I don’t need to tell you that navigating the pandemic hasn’t been easy. The challenges you face in business can be difficult at the best of times, and that’s when you can see the obstacles that are in front of you. The pandemic hasn’t been like that. Just as the virus is invisible to the eye, some of the biggest obstacles it’s presented have been as well, or at least until the very last minute. A lot of the time we haven’t known what’s coming, nor the effects and consequences it will have on our business (and/or ourselves) when it arrives. This has manifested in everything from last-minute changes by governments across the world that have forced businesses to make snap judgements to rapidly changing consumer behaviour fuelled by fear and changing routines. From a business perspective alone, this has made the pandemic incredibly difficult to navigate. Regardless of the industry or size of your team and operations, uncertainty has been the only certainty.
Despite all this, I, like so many others, decided that it was as good a time as any to start a new business. With five years’ experience working various roles within the coffee industry, I set out to tackle one of the biggest issues I’d seen: our disconnection from the supply chain. Now more than ever, consumers want to know about what they’re buying and the people that made it possible. Most of us have no idea where the coffee we drink has come from beyond a region, or what it’s been through to get to us. And despite being the real heroes of coffee, without whom the industry wouldn’t exist, the farmers who produce it are often kept out of the limelight.
Frustrated by this oversight, I set up Cupboard, a digital coffee company where farmers are celebrated, and a space where we can all come together for a deeper and more meaningful connection with coffee. Leveraging the incredible (and still surprisingly untapped) power of the internet, I’ve been able to connect with coffee farmers all around the world, and I’m bringing that same connection to consumers. Alongside sourcing and roasting delicious coffee from some of the most passionate people I’ve had the pleasure of befriending, consumers can watch real-time updates of our coffee unfold, provided directly by the farmers, and even have the opportunity to ask questions or simply express their excitement.
The challenges Cupboard has faced throughout the pandemic have varied greatly. There’s been smaller issues, like when stockists have changed to obscure opening hours at the last minute before a delivery and orders have ended up delayed or sent back. Then there have been the much bigger issues. When countries went into lockdown, the farmers I work with were unable to tend to their crops, not knowing if their plants would survive for this unknown period of time without care and attention. When borders closed with no indication of when they would re-open, I feared I wouldn’t be able to import any coffee at all— a concern I fear could still happen. At one point, rioting broke out in and around Cali, Colombia, where one of the farmers I’ve become friends with lives with his family. Being so far away made it difficult to fully understand the situation, but there were seemingly endless scenes of violence appearing on social media and multiple deaths being reported over the news. In that moment, the challenges I was facing seemed rather small in comparison; I was just grateful my friends made it through to the other side.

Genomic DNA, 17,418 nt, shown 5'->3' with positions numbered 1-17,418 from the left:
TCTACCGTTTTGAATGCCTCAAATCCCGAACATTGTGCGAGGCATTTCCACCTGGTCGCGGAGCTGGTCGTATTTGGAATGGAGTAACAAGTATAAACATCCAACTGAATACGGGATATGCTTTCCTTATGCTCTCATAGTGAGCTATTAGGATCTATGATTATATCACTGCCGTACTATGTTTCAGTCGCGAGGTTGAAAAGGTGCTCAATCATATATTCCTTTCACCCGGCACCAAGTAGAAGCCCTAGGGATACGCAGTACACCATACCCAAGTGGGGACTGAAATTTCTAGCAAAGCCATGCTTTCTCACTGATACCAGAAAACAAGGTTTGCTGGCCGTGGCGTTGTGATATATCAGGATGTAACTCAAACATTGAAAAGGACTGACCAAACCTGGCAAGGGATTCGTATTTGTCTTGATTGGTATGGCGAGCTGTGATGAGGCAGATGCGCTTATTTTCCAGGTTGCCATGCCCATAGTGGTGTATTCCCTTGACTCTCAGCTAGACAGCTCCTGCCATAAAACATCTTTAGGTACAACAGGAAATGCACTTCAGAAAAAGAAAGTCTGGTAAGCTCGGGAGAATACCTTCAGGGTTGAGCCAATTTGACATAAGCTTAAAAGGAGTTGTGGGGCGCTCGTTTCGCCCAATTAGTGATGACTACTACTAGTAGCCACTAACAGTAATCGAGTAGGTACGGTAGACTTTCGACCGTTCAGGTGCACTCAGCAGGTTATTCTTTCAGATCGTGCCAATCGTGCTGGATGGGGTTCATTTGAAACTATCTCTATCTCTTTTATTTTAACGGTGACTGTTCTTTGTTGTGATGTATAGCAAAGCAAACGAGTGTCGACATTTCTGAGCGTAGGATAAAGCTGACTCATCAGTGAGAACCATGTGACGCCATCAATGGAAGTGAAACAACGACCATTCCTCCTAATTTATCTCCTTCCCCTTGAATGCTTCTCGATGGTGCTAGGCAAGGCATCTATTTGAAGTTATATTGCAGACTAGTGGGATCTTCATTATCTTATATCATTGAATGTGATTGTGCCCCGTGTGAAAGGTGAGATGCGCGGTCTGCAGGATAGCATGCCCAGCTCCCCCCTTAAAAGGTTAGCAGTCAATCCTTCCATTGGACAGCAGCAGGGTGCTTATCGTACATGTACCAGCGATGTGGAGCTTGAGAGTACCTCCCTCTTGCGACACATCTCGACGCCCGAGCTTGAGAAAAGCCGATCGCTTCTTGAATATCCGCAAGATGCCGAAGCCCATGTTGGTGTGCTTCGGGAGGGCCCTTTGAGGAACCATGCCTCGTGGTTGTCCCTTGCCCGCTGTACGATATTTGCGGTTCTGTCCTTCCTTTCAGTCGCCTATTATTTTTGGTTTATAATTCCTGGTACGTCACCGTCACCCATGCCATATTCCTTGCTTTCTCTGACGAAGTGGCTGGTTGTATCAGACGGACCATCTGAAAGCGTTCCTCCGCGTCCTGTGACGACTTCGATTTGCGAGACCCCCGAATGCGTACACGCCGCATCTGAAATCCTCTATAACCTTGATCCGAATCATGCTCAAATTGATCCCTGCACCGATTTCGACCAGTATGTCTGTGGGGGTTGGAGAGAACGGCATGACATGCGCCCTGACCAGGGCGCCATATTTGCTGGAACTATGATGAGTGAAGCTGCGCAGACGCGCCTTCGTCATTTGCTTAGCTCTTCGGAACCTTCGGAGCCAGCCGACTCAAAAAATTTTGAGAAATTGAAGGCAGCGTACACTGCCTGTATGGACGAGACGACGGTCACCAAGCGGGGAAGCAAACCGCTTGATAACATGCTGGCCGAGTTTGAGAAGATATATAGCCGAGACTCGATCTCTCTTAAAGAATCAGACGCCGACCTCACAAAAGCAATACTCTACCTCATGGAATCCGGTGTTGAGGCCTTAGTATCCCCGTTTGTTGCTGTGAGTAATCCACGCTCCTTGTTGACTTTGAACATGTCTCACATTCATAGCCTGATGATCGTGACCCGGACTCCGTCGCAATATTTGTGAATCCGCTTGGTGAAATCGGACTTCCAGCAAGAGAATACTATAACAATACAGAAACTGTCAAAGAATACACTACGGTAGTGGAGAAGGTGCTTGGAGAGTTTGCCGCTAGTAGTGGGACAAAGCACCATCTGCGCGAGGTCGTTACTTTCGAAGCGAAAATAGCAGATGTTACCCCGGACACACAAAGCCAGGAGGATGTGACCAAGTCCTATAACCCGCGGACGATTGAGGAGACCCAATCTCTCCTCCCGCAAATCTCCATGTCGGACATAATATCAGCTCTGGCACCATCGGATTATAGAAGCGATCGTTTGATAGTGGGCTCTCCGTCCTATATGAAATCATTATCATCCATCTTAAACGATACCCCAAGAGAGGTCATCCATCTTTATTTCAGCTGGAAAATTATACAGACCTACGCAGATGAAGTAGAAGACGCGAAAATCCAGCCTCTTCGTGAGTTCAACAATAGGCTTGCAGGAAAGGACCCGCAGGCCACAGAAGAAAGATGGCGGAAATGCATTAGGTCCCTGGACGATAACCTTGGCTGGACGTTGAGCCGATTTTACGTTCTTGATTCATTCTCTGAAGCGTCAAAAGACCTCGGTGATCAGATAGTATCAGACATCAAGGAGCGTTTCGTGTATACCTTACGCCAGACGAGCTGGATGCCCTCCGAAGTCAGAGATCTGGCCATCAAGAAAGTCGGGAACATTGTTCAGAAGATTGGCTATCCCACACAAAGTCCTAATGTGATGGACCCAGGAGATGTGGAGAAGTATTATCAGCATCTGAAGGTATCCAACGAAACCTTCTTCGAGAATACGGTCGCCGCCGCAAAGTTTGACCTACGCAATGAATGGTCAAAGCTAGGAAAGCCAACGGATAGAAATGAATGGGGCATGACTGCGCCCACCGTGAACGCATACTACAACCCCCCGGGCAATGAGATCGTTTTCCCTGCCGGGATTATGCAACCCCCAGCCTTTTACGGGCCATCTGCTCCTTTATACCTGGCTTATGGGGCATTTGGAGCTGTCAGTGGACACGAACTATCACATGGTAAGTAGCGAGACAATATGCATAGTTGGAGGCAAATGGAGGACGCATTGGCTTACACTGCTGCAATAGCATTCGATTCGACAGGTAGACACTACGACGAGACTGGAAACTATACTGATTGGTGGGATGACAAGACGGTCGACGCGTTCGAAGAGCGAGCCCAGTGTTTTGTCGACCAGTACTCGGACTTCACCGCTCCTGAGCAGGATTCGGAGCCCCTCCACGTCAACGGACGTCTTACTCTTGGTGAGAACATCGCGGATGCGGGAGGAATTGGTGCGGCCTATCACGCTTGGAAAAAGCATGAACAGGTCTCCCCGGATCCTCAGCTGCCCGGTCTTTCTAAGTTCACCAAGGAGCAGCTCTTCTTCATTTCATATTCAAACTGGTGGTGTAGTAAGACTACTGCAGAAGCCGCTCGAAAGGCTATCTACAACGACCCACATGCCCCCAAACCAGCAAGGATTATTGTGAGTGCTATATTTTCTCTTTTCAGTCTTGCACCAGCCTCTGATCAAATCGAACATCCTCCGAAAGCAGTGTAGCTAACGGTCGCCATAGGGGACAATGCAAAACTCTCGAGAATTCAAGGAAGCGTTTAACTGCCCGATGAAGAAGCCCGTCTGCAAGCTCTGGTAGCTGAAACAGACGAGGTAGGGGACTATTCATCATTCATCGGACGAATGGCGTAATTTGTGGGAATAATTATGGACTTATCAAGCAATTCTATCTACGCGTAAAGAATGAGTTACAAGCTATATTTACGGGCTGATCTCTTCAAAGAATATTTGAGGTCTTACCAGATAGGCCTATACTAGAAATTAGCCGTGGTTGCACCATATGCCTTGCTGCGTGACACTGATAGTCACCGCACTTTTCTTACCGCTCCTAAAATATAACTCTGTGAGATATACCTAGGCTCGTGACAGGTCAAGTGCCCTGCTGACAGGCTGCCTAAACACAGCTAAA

Being entirely digital has definitely been a blessing at times. At the beginning of lockdown, when many businesses were scrambling to set up online sales, I was ready from day one. There’s also the more obvious reasons, like not having to pay rent on brick and mortar stores that we couldn’t open. In some ways, I’d go as far as to say that this was the company’s greatest strength through the pandemic. Not specifically the fact that Cupboard is entirely digital, but the flexibility that comes with that. Those that have stayed strong through the pandemic seem to be the ones that have been able to adapt quickly to changes and to get in front of customers regardless of location. Being digital definitely lends itself to these skills. Many big companies have had the resources to adapt but not the flexibility, whilst many smaller companies have had the flexibility but not the resources. These are the businesses we’ve seen struggle.
Personally, one of the biggest lessons I’ve learnt from running a business through the pandemic is the importance of flexibility. Both in terms of adapting to the climate— because it doesn’t just take a pandemic to cause disruption— but also in the terms of adapting to the individual needs of the consumer. It’d be easy to miss, but there’s a lot of people who’ve benefited from the adaptations that companies have made due to COVID, whether that be the companies who’ve taken their services online, or something more unsuspecting, like the additional space provided in physical stores. The ways companies have made changes to be accessible during the pandemic are actually options that a lot of people could benefit from under regular circumstances.
As a thoughtful business leader, I believe “does this keep me flexible?” is a question we all should be asking ourselves frequently going forward, not just for the sake of our businesses’ stability, but for those around us, those we’re here to serve. We can’t be certain where the impacts of this pandemic will take us, and I believe we’ll be feeling its lasting effects for a while, but if we stay flexible, that’s probably the most prepared we can be.